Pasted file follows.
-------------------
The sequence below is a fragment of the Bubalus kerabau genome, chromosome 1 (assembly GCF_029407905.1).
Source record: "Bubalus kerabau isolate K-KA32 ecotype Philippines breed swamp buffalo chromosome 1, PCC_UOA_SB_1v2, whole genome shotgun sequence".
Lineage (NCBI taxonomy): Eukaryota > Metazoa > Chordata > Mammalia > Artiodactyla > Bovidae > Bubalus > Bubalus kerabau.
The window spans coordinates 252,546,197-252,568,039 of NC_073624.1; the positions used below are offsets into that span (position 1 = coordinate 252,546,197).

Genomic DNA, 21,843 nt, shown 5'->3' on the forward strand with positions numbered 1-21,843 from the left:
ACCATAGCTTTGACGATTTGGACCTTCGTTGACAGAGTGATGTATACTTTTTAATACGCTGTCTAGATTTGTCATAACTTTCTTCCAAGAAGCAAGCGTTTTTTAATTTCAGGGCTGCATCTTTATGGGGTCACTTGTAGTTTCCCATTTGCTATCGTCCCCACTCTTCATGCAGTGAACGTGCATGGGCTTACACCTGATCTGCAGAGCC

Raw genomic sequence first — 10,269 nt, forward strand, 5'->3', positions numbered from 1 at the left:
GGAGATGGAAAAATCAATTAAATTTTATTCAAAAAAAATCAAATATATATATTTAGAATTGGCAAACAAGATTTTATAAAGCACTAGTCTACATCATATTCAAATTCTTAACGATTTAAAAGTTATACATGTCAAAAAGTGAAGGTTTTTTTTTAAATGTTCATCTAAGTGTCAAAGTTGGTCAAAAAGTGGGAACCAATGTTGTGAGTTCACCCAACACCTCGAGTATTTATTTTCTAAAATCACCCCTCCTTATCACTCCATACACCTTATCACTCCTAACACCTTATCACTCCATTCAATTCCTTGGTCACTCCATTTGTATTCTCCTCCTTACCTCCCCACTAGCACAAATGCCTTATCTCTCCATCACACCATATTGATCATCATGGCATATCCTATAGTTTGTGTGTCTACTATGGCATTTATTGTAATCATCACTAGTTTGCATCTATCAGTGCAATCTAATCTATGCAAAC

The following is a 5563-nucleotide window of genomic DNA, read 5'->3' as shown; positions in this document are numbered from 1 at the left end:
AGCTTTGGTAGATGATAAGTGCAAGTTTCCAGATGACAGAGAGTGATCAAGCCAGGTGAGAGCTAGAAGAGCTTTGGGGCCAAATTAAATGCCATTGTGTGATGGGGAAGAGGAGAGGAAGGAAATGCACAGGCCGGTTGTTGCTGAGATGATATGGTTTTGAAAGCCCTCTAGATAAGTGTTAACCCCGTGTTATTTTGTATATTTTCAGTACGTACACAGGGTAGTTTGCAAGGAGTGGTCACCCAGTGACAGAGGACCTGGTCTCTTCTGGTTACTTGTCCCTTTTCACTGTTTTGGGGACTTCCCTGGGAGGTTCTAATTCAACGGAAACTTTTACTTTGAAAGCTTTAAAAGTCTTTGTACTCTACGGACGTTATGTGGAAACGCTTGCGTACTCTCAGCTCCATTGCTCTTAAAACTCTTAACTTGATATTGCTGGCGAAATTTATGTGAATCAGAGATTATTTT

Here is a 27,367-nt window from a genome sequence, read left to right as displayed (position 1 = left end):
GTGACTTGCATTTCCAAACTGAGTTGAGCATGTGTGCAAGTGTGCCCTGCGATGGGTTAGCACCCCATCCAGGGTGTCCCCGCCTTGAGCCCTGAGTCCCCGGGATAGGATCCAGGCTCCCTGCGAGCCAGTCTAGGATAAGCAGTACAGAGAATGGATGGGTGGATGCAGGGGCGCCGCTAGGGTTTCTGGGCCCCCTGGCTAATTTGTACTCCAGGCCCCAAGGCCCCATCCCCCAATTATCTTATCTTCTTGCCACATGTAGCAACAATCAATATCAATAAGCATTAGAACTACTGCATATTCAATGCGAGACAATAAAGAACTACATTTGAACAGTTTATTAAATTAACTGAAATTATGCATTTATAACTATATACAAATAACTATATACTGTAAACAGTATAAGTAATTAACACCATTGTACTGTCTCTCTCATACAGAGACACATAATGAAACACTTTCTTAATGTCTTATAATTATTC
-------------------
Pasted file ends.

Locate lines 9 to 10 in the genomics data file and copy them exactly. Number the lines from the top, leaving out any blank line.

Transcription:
The following is a 5563-nucleotide window of genomic DNA, read 5'->3' as shown; positions in this document are numbered from 1 at the left end:
AGCTTTGGTAGATGATAAGTGCAAGTTTCCAGATGACAGAGAGTGATCAAGCCAGGTGAGAGCTAGAAGAGCTTTGGGGCCAAATTAAATGCCATTGTGTGATGGGGAAGAGGAGAGGAAGGAAATGCACAGGCCGGTTGTTGCTGAGATGATATGGTTTTGAAAGCCCTCTAGATAAGTGTTAACCCCGTGTTATTTTGTATATTTTCAGTACGTACACAGGGTAGTTTGCAAGGAGTGGTCACCCAGTGACAGAGGACCTGGTCTCTTCTGGTTACTTGTCCCTTTTCACTGTTTTGGGGACTTCCCTGGGAGGTTCTAATTCAACGGAAACTTTTACTTTGAAAGCTTTAAAAGTCTTTGTACTCTACGGACGTTATGTGGAAACGCTTGCGTACTCTCAGCTCCATTGCTCTTAAAACTCTTAACTTGATATTGCTGGCGAAATTTATGTGAATCAGAGATTATTTT